Mack’s not ashamed of the robot leg — he plays with it and throws it behind his head when he’s fidgeting. He can get around without it, too. The family recites a litany of inconvenient places where Mack has discarded his prosthetic for the time being, hopping away. His grandfather once tripped over it and broke a toe.
The best outcome
Mack is curt when asked about his leg: “They cut it off because of cancer.” Even at 9 he refuses this as his main storyline. It is part of him but it is not him.
“The first thing I wanted to do was play basketball when I got out of surgery,” Mack says now. Less than 24 hours post-amputation, he was ready to take his first steps. The moment was captured on video.
Hooked up to every kind of monitor imaginable and still an inpatient at St. Jude, Mack walked around his own hospital bed in disbelief at his accomplishment. “I’m doing it?” he asked in a small voice. His care team and parents surrounded him with hoots of encouragement and admiration.
The business of living
At St. Jude, it’s OK to be missing your hair, or your leg. But back in the community, there were stares. For all the people who know cancer isn’t contagious, well, they still have questions.
“When we first heard that Mack was coming here I was a little apprehensive because I’d never had any students with that type of disability,” said Karen Price, the P.E. teacher at Mack’s school, where he is a fourth grader. “Of course it’s not a disability for him.” She quickly saw that if Mack was treated like a normal kid, he acted like one. “He used to freak me out a little bit and put (his prosthetic leg) behind his head. But he’s just one of them. There’s no difference.”
That’s the paradox of Mack. He’s different, even beyond the robot leg. He has to wear a mask to school every day, because even a sinus infection will have him in the hospital. But he’s also like most kids — reluctant to do his homework, or eat his vegetables — and wants to be one of the pack, treated the same.
“Parenting a child with an amputation who’s had cancer, there’s no rule book for that,” Amanda says. “Yeah, we probably should keep him in a bubble and away from people. But who knows how long anyone is going to be on this earth. I say let him live. Let him do kid things.”
Creating his own shot
Basketball remains a grounding force. A kid thing. A family thing. Three out of the four kids play in leagues, and everyone practices together. When it’s nice enough outside, Mack’s dad Ryan hauls their basketball goal in the back of his truck so they can shoot hoops and run drills in the parking lot of the church down the street.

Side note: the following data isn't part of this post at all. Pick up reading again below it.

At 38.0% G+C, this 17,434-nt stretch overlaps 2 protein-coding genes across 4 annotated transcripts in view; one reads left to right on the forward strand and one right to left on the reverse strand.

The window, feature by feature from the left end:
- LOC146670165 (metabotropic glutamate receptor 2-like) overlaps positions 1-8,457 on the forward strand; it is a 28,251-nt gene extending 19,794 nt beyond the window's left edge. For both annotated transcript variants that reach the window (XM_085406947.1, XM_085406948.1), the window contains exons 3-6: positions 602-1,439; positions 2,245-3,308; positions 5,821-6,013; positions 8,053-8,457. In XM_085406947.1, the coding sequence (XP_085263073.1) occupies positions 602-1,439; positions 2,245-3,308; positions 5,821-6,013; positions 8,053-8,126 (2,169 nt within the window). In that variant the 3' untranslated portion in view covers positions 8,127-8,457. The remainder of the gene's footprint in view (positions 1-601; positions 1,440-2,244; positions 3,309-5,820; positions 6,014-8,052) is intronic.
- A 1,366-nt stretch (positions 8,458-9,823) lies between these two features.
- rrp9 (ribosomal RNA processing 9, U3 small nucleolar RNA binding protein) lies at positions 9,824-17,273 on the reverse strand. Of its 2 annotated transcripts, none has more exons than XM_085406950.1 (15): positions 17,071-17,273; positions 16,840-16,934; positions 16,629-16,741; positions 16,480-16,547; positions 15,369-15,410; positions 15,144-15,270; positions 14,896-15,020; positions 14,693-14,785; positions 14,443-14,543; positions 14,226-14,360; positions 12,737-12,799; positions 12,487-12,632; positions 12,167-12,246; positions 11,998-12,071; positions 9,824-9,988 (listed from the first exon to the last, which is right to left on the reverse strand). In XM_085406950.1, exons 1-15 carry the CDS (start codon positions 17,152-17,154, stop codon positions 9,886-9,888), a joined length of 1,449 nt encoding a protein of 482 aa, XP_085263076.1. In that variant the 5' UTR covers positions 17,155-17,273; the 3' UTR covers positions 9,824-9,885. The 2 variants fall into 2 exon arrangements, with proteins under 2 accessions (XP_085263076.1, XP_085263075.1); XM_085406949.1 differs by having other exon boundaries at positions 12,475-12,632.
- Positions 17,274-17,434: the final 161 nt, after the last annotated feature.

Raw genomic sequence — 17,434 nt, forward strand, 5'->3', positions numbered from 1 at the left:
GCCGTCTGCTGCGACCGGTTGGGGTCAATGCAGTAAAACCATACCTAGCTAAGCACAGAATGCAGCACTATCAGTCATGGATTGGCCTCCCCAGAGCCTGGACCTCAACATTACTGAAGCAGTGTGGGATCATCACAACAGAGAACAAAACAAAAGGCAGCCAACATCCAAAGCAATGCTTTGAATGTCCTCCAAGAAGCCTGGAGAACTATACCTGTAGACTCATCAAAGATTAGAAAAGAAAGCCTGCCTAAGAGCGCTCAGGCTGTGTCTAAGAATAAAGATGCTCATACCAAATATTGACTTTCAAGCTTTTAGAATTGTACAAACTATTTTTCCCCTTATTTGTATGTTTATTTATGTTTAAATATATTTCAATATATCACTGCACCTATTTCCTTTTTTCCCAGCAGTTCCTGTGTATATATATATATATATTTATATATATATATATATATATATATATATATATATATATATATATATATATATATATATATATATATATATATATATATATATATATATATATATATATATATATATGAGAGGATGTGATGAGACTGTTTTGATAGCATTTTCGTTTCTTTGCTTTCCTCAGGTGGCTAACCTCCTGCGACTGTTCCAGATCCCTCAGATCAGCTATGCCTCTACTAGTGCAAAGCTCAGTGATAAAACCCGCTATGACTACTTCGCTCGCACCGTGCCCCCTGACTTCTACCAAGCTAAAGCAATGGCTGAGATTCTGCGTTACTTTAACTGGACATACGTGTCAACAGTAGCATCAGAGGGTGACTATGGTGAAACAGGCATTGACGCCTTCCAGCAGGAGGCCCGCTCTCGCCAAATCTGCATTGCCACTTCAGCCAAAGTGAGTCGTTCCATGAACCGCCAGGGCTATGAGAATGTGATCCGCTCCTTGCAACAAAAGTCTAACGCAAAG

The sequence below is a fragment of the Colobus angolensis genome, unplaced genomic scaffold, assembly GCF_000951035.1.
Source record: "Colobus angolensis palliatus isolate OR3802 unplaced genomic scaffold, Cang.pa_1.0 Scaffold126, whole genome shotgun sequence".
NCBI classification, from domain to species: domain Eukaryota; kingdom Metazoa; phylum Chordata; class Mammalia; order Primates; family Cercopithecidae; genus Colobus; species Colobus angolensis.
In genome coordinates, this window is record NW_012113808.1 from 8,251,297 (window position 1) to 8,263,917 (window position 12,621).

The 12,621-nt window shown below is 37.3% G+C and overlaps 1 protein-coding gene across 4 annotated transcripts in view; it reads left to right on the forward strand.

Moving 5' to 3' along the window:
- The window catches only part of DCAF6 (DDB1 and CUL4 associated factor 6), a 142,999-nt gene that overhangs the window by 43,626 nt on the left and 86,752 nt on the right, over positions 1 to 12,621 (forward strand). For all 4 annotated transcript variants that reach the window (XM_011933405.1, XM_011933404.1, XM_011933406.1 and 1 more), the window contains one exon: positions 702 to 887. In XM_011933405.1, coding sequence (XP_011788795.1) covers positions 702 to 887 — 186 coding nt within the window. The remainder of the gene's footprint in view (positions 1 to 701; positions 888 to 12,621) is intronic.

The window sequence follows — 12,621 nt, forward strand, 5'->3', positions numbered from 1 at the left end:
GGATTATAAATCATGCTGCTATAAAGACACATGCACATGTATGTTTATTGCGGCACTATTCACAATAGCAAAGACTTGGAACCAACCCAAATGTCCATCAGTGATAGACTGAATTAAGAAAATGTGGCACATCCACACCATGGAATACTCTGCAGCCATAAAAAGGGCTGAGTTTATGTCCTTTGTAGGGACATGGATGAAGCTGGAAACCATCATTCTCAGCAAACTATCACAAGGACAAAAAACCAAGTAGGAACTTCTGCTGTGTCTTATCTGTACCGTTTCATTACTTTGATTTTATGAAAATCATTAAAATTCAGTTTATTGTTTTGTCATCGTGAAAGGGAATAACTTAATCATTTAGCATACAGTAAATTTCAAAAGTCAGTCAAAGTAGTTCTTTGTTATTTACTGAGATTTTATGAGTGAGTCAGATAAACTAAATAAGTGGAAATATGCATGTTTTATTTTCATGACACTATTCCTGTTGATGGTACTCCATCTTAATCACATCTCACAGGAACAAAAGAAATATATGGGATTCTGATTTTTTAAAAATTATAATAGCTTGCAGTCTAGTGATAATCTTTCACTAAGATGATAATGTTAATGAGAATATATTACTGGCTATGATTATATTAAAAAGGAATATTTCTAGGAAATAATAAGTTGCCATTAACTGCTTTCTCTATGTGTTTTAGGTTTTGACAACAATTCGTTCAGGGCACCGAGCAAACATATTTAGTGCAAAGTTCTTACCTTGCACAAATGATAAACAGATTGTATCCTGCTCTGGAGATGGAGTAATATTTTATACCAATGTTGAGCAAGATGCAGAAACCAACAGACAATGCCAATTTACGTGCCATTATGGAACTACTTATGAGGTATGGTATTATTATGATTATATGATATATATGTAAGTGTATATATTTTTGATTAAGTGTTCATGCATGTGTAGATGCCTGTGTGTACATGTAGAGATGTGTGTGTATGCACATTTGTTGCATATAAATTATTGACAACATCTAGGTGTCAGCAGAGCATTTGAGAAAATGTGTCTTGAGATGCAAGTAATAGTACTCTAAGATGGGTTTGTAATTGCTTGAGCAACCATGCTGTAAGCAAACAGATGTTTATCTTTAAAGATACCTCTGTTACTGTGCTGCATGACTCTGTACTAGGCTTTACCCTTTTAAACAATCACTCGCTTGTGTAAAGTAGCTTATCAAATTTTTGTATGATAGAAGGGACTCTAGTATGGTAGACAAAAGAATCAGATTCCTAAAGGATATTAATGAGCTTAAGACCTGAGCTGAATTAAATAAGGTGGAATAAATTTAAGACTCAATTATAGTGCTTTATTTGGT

Mack shakes the goal as brother Jacob tries to make a shot; he teases Amanda on her form. This family is always moving and Mack is no exception. The kids don’t watch much TV or play video games.
That approach translated well to Mack’s year of treatment. “We kept him very busy,” Amanda says. “We didn’t give him time to sit and dwell and be depressed. It’s not good for him and it’s not good for us. We wanted Mack to be as upbeat as possible with what he was going through.”
They got him involved in every craft and activity offered at St. Jude during his treatment. Accompanied by as many siblings as Ryan or Amanda could handle at one time, they took on the Memphis Zoo, museums and other local attractions. “We even drove to Little Rock once just for something to do during the day,” says Amanda.
And there were lots of Grizzlies games. The Memphis NBA team had long been Mack’s favorite. Just a couple months after his amputation, he got to shoot hoops with them, thanks to St. Jude.
Mack continues to be a walking, mostly running, contradiction. He puts in the work to do the things he loves. “You can’t baby him forever, because the world is not going to be nice to him as an adult,” Amanda says. “He’s going to have to do things for himself. So after his amputation, he was 6 years old. We taught him how to take a shower by himself, how to clean [the amputation site] himself. We taught him how to do everything for his prosthetic leg that an adult would do with an amputation. If he learns it now it’s going to get better as he gets older.”
On this Monday night after a long day of school and homework, challenges in their own right, Mack plays three out of four quarters in his game. Frustration turns his face red when he misses a free throw, exertion keeps him sweaty. Mack’s brother is also on the team, and it’s hard not to notice his ease in contrast. Running in that prosthetic must be grueling, but Mack doesn’t cut his game short. He goes the full length of the court, back and forth, over and over. Dad pounds the bleachers. His sisters are both doing their version of cheerleading. Mom just laughs and yells encouragements.
Mack keeps his eyes on the ball and his hands up, waving. He’s open.